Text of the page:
Weber Through the Back Door: Protestant Competition, Elite Power Dispersion and the Global Spread of Democracy

46 Pages Posted: 19 Jul 2010 Last revised: 21 Sep 2010

Robert D. Woodberry

University of Texas at Austin

Date Written: 2010

Abstract

This article explores Protestantism’s inadvertent, historic role in dispersing elite power and spurring democracy. Economic and political elites typically hoard resources and perpetuate class distinction. Conversionary Protestants undermined this social reproduction because they wanted everyone to read the Bible in their own language, decide individually what to believe, and create religious organizations outside state control. Thus, they consistently initiated mass education, mass printing and civil society and spurred competitors to copy. Resultant power dispersion altered elite incentives and increased the probability of stable democratic transitions.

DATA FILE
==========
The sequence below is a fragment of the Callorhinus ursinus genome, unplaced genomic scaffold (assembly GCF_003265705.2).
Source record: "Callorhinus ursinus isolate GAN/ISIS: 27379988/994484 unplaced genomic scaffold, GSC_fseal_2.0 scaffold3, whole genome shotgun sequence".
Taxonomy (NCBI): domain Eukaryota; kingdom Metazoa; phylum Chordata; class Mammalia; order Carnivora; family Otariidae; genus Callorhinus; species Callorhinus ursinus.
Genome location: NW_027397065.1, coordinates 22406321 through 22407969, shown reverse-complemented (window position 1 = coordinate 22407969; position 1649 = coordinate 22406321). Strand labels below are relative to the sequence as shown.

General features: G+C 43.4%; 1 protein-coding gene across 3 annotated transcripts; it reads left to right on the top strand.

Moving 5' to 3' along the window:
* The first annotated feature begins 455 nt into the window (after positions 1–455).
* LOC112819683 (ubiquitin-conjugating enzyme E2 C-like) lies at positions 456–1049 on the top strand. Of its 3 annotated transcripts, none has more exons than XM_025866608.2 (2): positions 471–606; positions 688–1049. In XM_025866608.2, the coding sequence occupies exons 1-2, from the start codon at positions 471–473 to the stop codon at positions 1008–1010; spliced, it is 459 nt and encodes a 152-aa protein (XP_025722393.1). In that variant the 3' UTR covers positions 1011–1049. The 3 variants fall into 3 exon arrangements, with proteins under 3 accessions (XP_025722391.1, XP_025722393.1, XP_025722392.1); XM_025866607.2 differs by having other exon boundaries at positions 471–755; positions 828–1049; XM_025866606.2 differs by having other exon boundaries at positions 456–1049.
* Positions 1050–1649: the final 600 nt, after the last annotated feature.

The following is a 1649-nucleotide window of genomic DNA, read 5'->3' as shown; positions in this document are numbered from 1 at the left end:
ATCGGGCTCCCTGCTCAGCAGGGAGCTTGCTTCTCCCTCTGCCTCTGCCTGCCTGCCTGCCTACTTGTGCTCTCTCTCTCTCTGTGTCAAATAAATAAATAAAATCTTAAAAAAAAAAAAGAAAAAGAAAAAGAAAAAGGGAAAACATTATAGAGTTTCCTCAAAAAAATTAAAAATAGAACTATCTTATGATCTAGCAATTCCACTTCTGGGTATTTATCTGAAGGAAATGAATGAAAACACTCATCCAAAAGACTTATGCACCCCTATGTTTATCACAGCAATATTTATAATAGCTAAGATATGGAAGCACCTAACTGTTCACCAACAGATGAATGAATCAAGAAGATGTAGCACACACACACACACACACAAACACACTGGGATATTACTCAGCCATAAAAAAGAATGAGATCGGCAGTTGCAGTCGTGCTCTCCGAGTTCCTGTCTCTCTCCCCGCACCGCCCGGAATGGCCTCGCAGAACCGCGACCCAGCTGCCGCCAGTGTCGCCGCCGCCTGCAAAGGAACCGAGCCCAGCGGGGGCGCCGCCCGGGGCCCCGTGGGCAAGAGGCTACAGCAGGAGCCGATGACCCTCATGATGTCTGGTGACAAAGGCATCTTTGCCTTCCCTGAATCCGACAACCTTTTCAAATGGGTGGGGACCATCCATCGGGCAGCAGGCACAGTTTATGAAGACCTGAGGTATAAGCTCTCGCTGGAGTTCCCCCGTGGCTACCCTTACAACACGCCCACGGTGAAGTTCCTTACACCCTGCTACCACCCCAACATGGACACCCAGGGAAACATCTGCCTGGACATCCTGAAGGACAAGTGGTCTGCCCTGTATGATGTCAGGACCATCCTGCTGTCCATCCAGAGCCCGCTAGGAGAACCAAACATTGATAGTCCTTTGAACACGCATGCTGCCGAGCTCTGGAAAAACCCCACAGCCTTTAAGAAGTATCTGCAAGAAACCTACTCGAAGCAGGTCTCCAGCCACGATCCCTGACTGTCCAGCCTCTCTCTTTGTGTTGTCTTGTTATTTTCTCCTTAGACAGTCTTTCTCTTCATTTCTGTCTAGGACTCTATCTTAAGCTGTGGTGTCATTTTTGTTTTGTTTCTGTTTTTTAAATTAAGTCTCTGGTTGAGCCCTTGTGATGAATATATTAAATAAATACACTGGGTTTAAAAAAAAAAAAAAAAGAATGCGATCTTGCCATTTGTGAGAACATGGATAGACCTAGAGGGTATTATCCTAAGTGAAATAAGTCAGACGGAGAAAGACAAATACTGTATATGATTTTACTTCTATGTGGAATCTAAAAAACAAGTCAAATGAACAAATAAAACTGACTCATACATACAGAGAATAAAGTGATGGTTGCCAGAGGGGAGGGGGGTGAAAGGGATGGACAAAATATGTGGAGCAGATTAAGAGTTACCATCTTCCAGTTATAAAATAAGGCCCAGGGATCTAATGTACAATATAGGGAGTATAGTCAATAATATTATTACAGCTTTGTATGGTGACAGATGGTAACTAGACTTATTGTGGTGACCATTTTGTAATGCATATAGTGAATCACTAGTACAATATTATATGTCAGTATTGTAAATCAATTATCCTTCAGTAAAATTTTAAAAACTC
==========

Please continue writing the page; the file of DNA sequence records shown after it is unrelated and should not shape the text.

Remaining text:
I test my historical arguments statistically via the spread of Protestant and Catholic missionaries. Protestant missions account for about half the variation in non-European democracy and remove the influence of variables that dominate current research. These findings challenge scholars to reformulate theories about cultural vs. structure, and about the rise of democracy.

Keywords: Democracy, Weber, Christian missions, education, printing, civil society, colonialism

Suggested Citation

Woodberry, Robert D., Weber Through the Back Door: Protestant Competition, Elite Power Dispersion and the Global Spread of Democracy (2010). APSA 2010 Annual Meeting Paper. Available at SSRN: https://ssrn.com/abstract=1644124

Robert D. Woodberry (Contact Author)

University of Texas at Austin ( email )

Austin, TX 78712
United States

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